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Thursday, November 15, 2012

Your Network: Professional Context vs. Personal Context by Reid Hoffman

In my previous post, I wrote about why relationships matter in your career. Yet, “relationship” can mean many things. It can be long-distance or proximate, project-only or long-term, emotionally close or purely professional. There are bosses, coworkers, colleagues, and subordinates. There are friends, neighbors, family members, and long-lost acquaintances. There are people you relate to out of love, out of friendship, out of respect, and out of necessity. There are people you work with based on a detailed contract that legally specifies roles and responsibilities; there are people you work with where nothing is written down. The universality of the word “relationship” makes sense: the essence of how human beings relate to one another transcends situational differences.

That said, there are key differences in how relationships function based on the context. There are people you know solely in a personal context. These include close personal friends and family. These are the people you call on a Saturday night, but not on a busy Monday morning at work. These are your childhood, high school or college friends who may be dear to you but are not necessarily on an even remotely similar career trajectory. These are the people with whom a shared spirituality and alignment of core values may matter. Online, you connect with these friends and family on Facebook. You share photos of last night's party and play CityVille or Texas Hold'Em. Your Facebook profile picture might be kooky, and whether you are single or in a relationship is a point of interest for all.

Then there are those you know solely in a professional context. These include colleagues, industry acquaintances, customers, allies, business advisors, and service providers like your accountant or lawyer. You email these folks from your work address, not your personal Yahoo or Gmail account. Shared business goals and professional interests bring you together. Online, LinkedIn is where you connect with these trusted colleagues and valued acquaintances whom you recommend for jobs, collaborate with on professional projects, and tap for industry advice. It’s where you share detailed information about your skill sets and work experience. Your headshot is professional. No one cares who you are or are not dating on LinkedIn. (Recent LinkedIn research reveals in more depth how mindset differences play out on different social networks.)

Generally, you know people primarily in a personal or a professional context. The simple reason is etiquette and expectations. It’s awkward if a co-worker confesses marital infidelity while standing around the proverbial water cooler. (Cue a scene from the TV show "The Office"...) And your idea of a fun weekend might not involve playing in a sandbox with your co-worker’s kids. The more important reason why personal and professional are separate relates to conflict of loyalties. For example, suppose a co-worker you consider a personal friend is screwing up on a big work project. If you don’t speak up, you will be letting down other team members and your company (and therefore hurting your professional reputation); if you do speak up, your friend may resent you. Or suppose you and a co-worker are both up for promotion. When one of you advances and the other does not, it strains the friendship. For these reasons, it can be tricky to ask a close personal friend for career help because you’re asking them to negotiate dueling loyalties: their duties as a professional and their duties as a friend.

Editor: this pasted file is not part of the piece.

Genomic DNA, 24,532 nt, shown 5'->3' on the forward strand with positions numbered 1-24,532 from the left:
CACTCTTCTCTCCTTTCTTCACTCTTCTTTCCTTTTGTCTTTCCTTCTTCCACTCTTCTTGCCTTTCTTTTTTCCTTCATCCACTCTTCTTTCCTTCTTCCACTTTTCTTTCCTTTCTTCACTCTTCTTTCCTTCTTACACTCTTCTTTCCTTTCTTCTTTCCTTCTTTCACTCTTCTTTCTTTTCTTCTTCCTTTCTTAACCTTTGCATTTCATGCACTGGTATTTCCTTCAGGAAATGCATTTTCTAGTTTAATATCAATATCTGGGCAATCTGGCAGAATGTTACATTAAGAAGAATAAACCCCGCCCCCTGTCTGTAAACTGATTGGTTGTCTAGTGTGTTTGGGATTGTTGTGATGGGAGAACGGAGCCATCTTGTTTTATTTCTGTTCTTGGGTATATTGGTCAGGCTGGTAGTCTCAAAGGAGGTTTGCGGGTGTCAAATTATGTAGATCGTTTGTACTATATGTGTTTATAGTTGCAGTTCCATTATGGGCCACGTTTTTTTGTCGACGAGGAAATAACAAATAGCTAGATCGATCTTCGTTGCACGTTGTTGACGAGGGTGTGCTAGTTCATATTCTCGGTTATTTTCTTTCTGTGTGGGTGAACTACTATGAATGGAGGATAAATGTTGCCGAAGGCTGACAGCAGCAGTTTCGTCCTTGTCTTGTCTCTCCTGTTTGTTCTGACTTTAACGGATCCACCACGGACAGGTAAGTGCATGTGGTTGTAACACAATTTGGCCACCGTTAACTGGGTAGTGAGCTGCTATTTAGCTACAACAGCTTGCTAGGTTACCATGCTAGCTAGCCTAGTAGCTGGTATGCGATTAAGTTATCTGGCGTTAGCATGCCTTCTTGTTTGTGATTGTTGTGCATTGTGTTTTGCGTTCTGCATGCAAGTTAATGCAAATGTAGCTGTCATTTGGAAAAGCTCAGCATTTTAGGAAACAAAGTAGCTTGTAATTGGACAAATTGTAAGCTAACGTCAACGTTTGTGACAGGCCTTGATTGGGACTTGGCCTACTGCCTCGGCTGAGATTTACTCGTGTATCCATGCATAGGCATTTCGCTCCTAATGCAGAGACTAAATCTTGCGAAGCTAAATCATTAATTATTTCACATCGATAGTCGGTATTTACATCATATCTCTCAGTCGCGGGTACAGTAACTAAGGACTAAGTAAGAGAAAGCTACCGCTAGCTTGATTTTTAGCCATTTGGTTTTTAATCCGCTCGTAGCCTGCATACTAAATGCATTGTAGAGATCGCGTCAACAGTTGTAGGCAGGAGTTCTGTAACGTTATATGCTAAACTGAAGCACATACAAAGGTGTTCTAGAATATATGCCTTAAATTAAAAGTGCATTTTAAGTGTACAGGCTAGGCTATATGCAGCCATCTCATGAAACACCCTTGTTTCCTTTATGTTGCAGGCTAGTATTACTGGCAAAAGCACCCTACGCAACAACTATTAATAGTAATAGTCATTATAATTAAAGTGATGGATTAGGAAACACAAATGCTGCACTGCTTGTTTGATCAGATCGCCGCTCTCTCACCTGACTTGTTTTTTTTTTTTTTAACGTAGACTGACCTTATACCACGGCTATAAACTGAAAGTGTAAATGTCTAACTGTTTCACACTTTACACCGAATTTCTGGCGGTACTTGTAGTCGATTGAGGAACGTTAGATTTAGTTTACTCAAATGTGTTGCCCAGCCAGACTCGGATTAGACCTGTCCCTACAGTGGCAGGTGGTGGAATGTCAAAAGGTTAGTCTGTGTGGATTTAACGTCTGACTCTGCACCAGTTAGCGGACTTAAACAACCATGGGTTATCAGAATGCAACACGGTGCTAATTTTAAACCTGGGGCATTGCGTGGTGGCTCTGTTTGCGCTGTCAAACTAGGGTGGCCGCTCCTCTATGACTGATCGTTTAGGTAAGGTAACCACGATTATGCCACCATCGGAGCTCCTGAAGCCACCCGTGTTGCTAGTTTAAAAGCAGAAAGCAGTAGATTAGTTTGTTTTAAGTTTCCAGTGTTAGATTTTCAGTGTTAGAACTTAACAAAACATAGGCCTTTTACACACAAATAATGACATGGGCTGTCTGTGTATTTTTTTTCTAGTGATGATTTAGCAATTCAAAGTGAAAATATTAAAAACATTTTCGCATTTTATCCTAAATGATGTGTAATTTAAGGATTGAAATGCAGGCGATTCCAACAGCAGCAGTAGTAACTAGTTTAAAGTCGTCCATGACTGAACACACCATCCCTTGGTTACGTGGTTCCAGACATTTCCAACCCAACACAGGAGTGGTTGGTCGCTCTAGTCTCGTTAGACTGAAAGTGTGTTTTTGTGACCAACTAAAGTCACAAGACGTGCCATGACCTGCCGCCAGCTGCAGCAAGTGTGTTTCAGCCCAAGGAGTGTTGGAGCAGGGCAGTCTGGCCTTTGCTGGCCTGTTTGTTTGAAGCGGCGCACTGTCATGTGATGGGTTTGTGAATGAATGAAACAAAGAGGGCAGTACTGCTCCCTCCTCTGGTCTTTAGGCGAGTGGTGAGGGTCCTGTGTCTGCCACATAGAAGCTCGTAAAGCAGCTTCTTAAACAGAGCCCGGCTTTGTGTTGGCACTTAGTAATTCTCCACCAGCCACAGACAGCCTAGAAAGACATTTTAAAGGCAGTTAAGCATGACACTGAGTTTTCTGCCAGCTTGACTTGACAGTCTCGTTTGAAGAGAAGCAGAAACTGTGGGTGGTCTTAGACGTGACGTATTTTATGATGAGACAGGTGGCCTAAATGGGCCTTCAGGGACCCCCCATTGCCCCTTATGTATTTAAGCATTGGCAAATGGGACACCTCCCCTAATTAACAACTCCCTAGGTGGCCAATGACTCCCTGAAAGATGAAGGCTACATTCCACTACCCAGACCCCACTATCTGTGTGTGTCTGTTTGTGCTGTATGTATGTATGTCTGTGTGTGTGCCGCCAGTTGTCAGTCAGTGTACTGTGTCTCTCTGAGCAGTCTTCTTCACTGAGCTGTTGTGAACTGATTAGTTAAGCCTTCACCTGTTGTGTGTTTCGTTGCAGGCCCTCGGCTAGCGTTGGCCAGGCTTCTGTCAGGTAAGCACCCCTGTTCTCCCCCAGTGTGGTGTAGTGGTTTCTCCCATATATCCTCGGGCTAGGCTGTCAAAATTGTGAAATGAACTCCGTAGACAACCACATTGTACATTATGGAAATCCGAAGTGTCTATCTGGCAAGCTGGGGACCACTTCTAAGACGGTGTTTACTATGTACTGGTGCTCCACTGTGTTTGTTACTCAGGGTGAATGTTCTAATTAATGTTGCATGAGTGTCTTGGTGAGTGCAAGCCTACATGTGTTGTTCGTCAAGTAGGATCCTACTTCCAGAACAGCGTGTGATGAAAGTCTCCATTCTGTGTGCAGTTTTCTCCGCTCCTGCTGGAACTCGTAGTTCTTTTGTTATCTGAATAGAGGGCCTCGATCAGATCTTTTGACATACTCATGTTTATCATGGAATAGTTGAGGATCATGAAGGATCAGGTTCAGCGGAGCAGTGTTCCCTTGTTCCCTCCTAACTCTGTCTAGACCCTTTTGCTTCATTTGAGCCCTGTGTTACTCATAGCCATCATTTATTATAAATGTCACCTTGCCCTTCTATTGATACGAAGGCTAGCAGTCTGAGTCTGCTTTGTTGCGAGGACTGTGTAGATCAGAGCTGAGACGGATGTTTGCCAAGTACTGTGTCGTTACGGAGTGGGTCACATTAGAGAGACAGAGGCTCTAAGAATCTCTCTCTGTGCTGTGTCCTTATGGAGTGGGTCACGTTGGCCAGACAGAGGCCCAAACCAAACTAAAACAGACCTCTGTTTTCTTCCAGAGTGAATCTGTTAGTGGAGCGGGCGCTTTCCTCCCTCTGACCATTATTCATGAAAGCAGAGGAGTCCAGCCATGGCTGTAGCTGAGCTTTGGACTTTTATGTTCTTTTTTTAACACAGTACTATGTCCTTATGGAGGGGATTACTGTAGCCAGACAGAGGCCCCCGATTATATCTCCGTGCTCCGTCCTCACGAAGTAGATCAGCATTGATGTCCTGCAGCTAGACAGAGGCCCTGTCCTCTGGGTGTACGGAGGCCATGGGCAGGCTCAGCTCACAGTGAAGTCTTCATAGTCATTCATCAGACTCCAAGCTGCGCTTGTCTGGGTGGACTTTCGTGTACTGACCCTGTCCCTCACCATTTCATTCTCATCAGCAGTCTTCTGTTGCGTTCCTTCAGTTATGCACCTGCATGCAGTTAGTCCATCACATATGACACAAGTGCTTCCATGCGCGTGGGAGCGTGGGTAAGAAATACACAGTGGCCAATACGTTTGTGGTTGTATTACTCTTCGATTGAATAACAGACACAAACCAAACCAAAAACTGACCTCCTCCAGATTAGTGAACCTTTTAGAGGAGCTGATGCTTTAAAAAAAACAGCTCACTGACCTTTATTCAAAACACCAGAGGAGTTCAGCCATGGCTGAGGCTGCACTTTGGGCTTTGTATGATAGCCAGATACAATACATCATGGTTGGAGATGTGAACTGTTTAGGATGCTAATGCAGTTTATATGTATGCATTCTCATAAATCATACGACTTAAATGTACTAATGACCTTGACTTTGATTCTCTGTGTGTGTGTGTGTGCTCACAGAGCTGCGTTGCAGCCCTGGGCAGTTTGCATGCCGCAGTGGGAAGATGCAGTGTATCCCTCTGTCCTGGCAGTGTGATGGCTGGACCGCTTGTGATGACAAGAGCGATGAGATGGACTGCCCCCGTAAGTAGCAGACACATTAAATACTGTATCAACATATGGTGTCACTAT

Now, it’s good to be friends with someone you work with. It’s more fun. You may invite your coworker to your wedding. You may go winetasting with your boss and direct report over the weekend. You may link with some people on both Facebook and LinkedIn. But even in these cases, the vast majority of the time there will be limits to how much the friendship can flourish. And context will continue to govern etiquette and expectations. You say and do different things when at a bar on a Saturday night than when in the office on a Wednesday afternoon, even if you’re with the exact same friends.

In my next post, we're going to focus on the relationships that help you thrive in a professional context. In other words, this is about professional relationships, and those personal friendships that also function in a professional context.

Adapted from The Start-Up of You: Adapt to the Future, Invest in Yourself, and Transform Your Career. Join the LinkedIn group on career strategy to continue the conversation.

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